As you begin to enter Hana town (mile marker 31), turn left at ‘Ulaino Road and drive the mile or so till the paved road dips into a streambed and comes out at Kahanu Garden. In old Hawai‘i, the heiau (temples) were capitols of both secular and spiritual authority, and Pi‘ilanihale Heiau (located within this immense garden) is the grandest of them all. In the center of Hana town is the simple yet stately Wananalua Church, built on an old heiau site.

About four miles past Hana town, a well-marked detour on the right takes you up to St. Peter’s, an old Catholic church in the district called Pu‘uiki.

From here the road twists through the national park area at ‘Ohe‘o Gulch, then into Kipahulu. Just past mile marker 41, look for the sign that says Palapala Ho‘omau Church, a left turn into jungle. This is where famed aviator Charles Lindbergh was buried in 1974; the church grounds adjoin a small county park in a spectacular setting. The little church itself, built 1857, comprises a small shadowy sanctuary within massive limestone walls—a missionary-era gem. About twenty miles beyond Hana, out in dry and dramatic Kaupo, you can’t miss the antique Catholic church called St. Joseph’s, isolated on a sea-thrusting point, a two-tiered stone structure from 1862, amazing for the isolation of its location, like an ark that sank to land wherever the good Lord placed it. After traversing the bold drylands of leeward Haleakala, the road rises to pastures at ‘Ulupalakua. Look for St. James the Less, a Catholic church on the left. The present structure dates to 1950, but this site was a chapel and travelers’ respite for at least a century before that.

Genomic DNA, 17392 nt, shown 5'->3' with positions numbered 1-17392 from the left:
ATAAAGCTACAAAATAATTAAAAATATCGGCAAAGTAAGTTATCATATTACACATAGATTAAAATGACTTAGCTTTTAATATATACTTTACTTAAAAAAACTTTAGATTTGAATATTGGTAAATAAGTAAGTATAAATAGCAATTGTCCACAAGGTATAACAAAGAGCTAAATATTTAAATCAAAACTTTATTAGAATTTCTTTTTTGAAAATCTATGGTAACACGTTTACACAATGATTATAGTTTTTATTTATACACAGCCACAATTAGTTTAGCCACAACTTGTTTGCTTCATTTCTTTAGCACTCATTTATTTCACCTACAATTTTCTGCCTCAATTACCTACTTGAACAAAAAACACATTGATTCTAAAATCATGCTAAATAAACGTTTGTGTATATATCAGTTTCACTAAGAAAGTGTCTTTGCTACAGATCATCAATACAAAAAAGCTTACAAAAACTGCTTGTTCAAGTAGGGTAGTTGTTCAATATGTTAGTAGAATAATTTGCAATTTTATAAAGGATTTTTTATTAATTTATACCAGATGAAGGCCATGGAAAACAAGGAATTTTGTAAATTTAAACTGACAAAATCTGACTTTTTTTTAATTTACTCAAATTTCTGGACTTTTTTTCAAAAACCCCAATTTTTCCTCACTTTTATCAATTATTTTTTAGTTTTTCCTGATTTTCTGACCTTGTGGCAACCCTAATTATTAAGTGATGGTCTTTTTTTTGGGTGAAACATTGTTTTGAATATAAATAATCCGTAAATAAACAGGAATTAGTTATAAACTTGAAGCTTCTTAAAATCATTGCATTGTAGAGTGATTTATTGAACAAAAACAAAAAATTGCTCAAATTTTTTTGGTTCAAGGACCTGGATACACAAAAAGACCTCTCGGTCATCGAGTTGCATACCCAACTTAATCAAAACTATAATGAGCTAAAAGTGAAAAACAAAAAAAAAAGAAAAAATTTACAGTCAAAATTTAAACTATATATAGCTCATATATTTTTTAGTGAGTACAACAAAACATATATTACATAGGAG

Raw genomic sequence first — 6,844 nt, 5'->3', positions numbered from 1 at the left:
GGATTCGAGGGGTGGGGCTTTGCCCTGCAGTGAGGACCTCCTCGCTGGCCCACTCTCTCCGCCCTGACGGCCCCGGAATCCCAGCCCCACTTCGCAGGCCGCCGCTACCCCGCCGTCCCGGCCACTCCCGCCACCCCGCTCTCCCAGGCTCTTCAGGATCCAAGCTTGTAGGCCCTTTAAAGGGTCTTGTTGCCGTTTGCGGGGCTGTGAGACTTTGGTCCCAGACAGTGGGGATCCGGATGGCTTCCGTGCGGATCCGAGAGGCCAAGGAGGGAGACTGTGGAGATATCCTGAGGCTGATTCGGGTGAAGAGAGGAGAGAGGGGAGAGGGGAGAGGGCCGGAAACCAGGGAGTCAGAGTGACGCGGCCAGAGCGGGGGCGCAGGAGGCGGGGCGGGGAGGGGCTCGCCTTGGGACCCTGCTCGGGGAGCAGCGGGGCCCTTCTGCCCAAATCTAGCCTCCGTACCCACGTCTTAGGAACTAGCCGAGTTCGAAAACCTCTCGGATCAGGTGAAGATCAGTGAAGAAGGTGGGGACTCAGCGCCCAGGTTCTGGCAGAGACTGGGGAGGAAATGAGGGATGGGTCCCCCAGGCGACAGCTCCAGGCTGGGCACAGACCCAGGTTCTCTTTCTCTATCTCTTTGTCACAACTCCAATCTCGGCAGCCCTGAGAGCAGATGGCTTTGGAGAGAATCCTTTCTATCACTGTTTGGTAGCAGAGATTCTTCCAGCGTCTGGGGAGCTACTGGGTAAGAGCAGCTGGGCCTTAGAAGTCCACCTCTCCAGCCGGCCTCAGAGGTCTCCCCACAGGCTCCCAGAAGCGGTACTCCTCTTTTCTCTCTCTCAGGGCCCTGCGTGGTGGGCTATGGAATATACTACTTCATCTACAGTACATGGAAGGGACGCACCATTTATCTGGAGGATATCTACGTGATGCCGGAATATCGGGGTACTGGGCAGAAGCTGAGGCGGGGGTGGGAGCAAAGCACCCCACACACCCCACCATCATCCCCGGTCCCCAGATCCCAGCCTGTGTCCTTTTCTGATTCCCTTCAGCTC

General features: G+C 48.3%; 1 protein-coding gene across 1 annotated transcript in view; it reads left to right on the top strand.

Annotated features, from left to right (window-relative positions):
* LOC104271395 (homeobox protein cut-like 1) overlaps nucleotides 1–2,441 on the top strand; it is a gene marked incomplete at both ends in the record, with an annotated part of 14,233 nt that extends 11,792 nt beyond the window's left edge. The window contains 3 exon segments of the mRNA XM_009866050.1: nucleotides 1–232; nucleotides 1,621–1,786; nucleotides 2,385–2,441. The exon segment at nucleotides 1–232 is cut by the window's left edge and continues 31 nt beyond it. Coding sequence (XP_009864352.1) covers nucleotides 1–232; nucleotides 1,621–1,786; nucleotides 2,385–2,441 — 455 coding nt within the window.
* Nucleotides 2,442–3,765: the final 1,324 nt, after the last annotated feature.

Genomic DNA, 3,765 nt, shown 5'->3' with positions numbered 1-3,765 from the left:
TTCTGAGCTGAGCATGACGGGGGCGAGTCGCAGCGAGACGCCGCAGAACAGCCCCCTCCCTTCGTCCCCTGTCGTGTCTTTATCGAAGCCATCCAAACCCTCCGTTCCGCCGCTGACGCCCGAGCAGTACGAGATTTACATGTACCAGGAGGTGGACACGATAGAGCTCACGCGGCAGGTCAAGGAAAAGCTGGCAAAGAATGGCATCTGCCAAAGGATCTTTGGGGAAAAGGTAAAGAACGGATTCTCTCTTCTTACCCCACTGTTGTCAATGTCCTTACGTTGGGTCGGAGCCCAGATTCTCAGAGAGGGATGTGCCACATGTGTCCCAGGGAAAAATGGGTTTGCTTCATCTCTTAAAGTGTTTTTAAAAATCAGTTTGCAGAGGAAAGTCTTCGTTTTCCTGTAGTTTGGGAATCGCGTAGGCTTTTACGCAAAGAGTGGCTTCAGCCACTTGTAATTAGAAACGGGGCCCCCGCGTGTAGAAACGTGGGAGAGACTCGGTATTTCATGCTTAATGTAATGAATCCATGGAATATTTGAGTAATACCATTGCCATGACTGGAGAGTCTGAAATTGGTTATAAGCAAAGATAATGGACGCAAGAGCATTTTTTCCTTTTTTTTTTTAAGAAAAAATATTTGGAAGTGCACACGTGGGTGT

Central Maui

~ Travel Time: 1 hour

Start at the intersection of Main and High Streets, the island’s true capitol, whence the ali‘i proclaimed their laws as do today the county and state bureaucrats and bigwigs. It’s a logical place for the first missionaries to have erected their Puritan-prim Ka‘ahumanu Church, starting in 1842 or so—you can find the ruins of the old belfry in the church’s back parking lot next to a port-a-potty. The clock on its spire (still working) seems to be announcing the hour to the state building across the street. Take High Street to Vineyard and turn left to find ‘Iao Congregational Church. The structure itself is not antique, but it sits on a historically significant site—the former Koran Jo-juku (Fragrant Orchid Girls’ Boarding School), also known as the Kanda Home. During the early decades of the twentieth century, hundreds of Japanese children were educated here in the ways of their native culture. If you get back on High Street and drive past Main Street and just past the Wailuku Public Library, you’ll find the dark-gray, rough-cut-stone eminence of Wailuku Union Church. Although the current edifice dates to 1911, its history runs back to the earliest missionaries of the 1830s, zealots who are depicted in this building’s stained-glass windows.